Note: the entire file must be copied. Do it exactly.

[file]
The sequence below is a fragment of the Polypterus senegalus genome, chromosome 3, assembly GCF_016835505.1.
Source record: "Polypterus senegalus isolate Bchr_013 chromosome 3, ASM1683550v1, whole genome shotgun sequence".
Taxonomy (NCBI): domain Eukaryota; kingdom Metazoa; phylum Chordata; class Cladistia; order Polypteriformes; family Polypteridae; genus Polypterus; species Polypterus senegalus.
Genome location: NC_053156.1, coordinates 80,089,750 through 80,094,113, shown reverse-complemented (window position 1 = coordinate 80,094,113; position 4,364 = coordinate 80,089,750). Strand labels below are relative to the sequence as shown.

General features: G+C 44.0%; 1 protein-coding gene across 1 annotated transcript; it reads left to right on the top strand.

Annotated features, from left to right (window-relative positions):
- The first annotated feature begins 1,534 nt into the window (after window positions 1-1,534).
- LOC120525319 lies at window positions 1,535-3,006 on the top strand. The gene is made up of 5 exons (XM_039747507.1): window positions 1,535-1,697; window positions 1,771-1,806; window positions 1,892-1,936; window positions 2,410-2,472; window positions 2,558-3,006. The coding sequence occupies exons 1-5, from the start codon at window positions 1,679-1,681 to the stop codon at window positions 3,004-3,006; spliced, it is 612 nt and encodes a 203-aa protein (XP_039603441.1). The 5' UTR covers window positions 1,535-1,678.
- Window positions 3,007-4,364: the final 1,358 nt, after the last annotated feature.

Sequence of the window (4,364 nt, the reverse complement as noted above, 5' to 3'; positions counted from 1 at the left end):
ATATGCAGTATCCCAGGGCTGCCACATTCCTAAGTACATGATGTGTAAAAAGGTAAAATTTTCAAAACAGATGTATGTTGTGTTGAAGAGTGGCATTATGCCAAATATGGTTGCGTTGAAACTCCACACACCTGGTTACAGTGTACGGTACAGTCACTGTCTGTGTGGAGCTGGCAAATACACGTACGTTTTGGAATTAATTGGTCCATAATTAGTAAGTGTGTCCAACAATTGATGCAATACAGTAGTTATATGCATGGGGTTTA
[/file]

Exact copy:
The sequence below is a fragment of the Polypterus senegalus genome, chromosome 3, assembly GCF_016835505.1.
Source record: "Polypterus senegalus isolate Bchr_013 chromosome 3, ASM1683550v1, whole genome shotgun sequence".
Taxonomy (NCBI): domain Eukaryota; kingdom Metazoa; phylum Chordata; class Cladistia; order Polypteriformes; family Polypteridae; genus Polypterus; species Polypterus senegalus.
Genome location: NC_053156.1, coordinates 80,089,750 through 80,094,113, shown reverse-complemented (window position 1 = coordinate 80,094,113; position 4,364 = coordinate 80,089,750). Strand labels below are relative to the sequence as shown.

General features: G+C 44.0%; 1 protein-coding gene across 1 annotated transcript; it reads left to right on the top strand.

Annotated features, from left to right (window-relative positions):
- The first annotated feature begins 1,534 nt into the window (after window positions 1-1,534).
- LOC120525319 lies at window positions 1,535-3,006 on the top strand. The gene is made up of 5 exons (XM_039747507.1): window positions 1,535-1,697; window positions 1,771-1,806; window positions 1,892-1,936; window positions 2,410-2,472; window positions 2,558-3,006. The coding sequence occupies exons 1-5, from the start codon at window positions 1,679-1,681 to the stop codon at window positions 3,004-3,006; spliced, it is 612 nt and encodes a 203-aa protein (XP_039603441.1). The 5' UTR covers window positions 1,535-1,678.
- Window positions 3,007-4,364: the final 1,358 nt, after the last annotated feature.

Sequence of the window (4,364 nt, the reverse complement as noted above, 5' to 3'; positions counted from 1 at the left end):
ATATGCAGTATCCCAGGGCTGCCACATTCCTAAGTACATGATGTGTAAAAAGGTAAAATTTTCAAAACAGATGTATGTTGTGTTGAAGAGTGGCATTATGCCAAATATGGTTGCGTTGAAACTCCACACACCTGGTTACAGTGTACGGTACAGTCACTGTCTGTGTGGAGCTGGCAAATACACGTACGTTTTGGAATTAATTGGTCCATAATTAGTAAGTGTGTCCAACAATTGATGCAATACAGTAGTTATATGCATGGGGTTTA